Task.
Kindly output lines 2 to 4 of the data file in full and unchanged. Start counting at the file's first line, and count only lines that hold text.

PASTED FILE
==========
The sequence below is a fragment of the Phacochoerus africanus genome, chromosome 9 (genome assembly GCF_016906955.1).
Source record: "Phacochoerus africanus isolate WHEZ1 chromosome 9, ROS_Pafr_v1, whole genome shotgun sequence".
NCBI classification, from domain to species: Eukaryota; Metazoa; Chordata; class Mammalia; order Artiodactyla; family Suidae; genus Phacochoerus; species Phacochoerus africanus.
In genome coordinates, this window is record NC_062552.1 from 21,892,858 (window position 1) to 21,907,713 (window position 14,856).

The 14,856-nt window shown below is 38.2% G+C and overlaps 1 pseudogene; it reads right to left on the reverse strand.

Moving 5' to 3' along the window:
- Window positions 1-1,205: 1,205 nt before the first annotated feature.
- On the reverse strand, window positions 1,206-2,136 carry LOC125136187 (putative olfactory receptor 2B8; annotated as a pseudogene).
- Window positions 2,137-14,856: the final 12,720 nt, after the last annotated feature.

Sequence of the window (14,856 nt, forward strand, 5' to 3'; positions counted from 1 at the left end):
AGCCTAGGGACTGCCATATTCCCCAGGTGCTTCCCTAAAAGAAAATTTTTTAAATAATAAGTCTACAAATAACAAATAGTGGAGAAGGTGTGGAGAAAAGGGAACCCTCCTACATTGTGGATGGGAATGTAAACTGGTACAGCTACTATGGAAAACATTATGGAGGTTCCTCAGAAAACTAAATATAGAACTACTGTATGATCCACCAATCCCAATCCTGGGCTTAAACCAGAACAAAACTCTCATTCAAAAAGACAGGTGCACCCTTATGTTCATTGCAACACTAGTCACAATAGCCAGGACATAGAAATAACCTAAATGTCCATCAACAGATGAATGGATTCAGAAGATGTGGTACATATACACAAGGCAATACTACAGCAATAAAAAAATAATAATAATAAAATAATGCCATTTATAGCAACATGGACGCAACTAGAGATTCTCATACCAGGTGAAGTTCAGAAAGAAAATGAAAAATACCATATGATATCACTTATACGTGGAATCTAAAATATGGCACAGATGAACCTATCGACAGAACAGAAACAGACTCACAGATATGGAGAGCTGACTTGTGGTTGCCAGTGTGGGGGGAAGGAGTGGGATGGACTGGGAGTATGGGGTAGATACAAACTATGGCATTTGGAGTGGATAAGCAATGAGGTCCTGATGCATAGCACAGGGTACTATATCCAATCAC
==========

Source record: "Phacochoerus africanus isolate WHEZ1 chromosome 9, ROS_Pafr_v1, whole genome shotgun sequence".
NCBI classification, from domain to species: Eukaryota; Metazoa; Chordata; class Mammalia; order Artiodactyla; family Suidae; genus Phacochoerus; species Phacochoerus africanus.
In genome coordinates, this window is record NC_062552.1 from 21,892,858 (window position 1) to 21,907,713 (window position 14,856).